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On the Injustice of Conscription

In my latest column for AIER, I argue that the all-volunteer nature of the U.S. military ensures that the burden of America’s military provision falls where it belongs – on taxpayers rather than on military personnel. (Well, by not falling on soldiers and sailors this burden falls closer to where it belongs; because today’s citizens-taxpayers use deficit financing to push off onto future citizens-taxpayers much of the cost of providing government outputs and services, some people – tomorrow’s citizens-taxpayers – are indeed unjustly burdened with a large chunk of the cost of providing for the military today. But this is an issue for another time.)

A slice:

By being part of a market economy in which each person specializes in that task for which he or she enjoys a comparative advantage, and then voluntarily exchanges the fruits of his or her efforts for the countless fruits of the efforts of hundreds of millions of other individuals who are also specialized as producers, each of us exchanges burdens with each other. And in the process, we greatly lighten each other’s burdens. It’s less of a burden for me to teach economics and then to exchange some of my income with handymen (and others) to perform tasks for me than it is for me to perform for myself all of the tasks that must be performed for me if I am to enjoy my current standard of living. Ditto for Ernesto. It is easier for him – a lighter burden for him – to perform handyman tasks and then exchange the fruits of his labors for the many things that he buys for his and his family’s consumption.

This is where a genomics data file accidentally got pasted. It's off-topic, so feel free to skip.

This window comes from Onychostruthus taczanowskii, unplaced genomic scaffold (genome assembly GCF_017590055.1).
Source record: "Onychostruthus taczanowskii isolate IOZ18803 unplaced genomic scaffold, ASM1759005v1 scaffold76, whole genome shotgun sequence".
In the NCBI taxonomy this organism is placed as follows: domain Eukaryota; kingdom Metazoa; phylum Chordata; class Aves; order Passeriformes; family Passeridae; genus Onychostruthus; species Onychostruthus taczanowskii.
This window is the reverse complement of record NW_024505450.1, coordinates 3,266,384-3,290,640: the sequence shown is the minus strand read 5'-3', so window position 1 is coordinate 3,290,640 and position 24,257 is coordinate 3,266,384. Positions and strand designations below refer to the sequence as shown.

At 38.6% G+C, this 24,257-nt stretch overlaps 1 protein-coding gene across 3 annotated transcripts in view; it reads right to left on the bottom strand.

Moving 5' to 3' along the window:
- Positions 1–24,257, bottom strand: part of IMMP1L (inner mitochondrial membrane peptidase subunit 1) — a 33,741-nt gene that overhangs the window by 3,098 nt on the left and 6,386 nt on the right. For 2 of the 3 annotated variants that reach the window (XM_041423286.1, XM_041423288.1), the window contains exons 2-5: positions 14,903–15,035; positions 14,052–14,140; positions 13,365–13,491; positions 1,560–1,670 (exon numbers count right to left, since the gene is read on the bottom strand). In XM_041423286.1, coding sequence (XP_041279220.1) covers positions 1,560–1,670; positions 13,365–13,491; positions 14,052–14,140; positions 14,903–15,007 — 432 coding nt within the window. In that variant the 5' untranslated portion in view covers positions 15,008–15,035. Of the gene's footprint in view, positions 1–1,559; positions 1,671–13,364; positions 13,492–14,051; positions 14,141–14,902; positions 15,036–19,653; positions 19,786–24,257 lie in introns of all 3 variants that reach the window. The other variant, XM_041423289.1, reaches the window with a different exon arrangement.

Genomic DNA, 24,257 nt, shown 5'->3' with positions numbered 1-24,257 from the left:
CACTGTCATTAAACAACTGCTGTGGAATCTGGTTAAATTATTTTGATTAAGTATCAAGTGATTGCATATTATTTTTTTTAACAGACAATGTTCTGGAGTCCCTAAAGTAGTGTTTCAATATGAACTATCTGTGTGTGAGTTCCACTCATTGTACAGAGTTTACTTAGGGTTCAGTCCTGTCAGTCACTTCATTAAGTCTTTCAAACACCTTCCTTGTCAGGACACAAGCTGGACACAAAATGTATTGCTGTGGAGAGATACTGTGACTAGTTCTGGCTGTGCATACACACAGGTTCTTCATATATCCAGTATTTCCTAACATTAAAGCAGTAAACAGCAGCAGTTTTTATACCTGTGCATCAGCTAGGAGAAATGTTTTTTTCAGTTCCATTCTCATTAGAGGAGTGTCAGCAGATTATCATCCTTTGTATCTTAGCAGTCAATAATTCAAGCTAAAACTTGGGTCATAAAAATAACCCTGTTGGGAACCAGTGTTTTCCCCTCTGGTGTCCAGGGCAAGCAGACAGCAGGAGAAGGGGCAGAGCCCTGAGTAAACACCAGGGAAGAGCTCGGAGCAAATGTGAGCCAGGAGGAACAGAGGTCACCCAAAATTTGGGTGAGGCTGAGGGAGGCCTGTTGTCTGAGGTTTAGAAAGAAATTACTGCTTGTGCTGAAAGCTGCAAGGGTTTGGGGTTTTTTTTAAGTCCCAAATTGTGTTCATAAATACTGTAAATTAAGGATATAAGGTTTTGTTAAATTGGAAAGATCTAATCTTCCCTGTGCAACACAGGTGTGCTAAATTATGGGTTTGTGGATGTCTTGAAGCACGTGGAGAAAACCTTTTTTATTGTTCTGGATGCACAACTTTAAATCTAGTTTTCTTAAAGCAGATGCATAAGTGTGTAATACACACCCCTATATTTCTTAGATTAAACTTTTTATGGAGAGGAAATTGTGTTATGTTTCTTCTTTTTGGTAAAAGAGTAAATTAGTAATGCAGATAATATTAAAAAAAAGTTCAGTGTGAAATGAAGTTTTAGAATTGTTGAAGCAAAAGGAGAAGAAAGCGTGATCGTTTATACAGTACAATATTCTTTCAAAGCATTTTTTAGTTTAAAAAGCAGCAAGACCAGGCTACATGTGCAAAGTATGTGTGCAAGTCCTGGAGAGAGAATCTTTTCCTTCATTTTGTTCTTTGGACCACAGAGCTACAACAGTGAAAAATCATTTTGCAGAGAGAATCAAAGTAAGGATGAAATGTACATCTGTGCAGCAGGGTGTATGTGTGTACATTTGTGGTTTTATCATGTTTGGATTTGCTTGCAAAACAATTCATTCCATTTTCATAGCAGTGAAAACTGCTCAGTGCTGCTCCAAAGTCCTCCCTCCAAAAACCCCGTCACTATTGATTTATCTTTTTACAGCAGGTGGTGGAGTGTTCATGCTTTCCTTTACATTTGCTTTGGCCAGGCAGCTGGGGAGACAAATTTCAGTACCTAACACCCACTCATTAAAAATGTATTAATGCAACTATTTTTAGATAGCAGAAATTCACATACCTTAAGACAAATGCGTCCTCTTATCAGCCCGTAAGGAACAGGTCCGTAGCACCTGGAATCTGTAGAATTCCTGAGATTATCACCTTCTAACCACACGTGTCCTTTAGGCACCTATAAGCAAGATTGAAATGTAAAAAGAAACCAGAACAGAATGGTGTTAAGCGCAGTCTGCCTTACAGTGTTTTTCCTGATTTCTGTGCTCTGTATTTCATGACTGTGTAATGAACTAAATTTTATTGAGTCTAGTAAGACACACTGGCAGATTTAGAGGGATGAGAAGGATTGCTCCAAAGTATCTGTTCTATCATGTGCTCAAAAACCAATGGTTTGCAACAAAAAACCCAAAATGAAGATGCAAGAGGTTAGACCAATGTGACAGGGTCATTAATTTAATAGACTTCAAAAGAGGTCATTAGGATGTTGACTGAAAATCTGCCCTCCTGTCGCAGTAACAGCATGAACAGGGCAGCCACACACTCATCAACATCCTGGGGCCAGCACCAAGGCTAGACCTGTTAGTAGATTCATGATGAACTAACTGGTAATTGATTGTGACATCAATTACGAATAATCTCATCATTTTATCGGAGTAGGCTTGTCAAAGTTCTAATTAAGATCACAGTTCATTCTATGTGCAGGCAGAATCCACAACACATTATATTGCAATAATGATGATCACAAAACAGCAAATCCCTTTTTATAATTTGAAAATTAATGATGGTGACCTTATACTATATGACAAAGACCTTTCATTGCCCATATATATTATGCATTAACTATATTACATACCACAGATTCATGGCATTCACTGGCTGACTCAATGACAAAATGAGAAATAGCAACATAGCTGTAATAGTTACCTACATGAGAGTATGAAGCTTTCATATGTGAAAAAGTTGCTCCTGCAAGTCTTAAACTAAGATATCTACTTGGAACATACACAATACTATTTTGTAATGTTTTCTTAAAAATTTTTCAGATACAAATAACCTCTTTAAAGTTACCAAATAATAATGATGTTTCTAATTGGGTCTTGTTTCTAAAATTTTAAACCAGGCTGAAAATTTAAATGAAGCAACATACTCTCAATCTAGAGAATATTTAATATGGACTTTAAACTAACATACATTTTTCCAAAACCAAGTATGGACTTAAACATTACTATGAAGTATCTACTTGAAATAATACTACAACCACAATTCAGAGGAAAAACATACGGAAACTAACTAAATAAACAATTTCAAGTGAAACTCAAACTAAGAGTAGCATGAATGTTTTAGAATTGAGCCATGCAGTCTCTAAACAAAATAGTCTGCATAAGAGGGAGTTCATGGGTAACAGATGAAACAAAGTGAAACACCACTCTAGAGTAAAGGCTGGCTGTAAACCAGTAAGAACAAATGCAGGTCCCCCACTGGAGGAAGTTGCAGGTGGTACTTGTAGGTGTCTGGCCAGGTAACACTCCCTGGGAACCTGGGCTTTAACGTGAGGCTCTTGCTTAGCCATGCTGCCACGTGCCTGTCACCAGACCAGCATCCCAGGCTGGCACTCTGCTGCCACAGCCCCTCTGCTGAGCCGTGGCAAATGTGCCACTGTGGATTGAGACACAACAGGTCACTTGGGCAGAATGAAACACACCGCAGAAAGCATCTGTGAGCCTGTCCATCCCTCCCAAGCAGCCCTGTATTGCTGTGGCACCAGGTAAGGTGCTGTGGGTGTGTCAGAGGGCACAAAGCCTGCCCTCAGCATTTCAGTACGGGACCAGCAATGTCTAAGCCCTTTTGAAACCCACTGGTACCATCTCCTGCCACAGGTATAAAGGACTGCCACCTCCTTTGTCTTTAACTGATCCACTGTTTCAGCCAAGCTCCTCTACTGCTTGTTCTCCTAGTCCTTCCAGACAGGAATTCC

A person who voluntarily enlists in the military obviously believes that that employment option is the best one for him or her. In exchange for his or her performance of military duties, that soldier or sailor is paid an amount that fully compensates that person’s time and effort spent in the military. The payment received by the soldier or sailor comes from taxpayers, who are the ultimate beneficiaries of whatever services are supplied by the military. In an all-volunteer military, the soldier or sailor no more shoulders the burden of supplying military services than Ernesto the handyman shouldered the burden of hanging my tv on my wall.

This equitable and just reality would be undone if the US government conscripted individuals into its military. All of the many individuals forced into military service against their will would, unlike today’s servicemen and servicewomen, not be fully compensated for the time and effort they would be forced to exert on behalf of taxpayers. Conscription, in short, would enable taxpayers to steal the labor of conscripts – to impose a large portion of the burden of supplying military services on conscripts.

It would clearly be unfair and unjust for me to threaten Ernesto with violence unless he supplies the service of hanging my tv at a low wage that I arbitrarily dictate. My acting in this manner would shift the burden of hanging my tv from me (where it belongs) to him (where it does not belong). For the very same reason, it would be no less unfair and unjust for me and my fellow taxpayers to threaten violence against young men and women if they refuse to supply the service of military protection at low wages that we, through our Congressional representatives, arbitrarily dictate.

Conscription ensures injustice. The all-volunteer military promotes justice.

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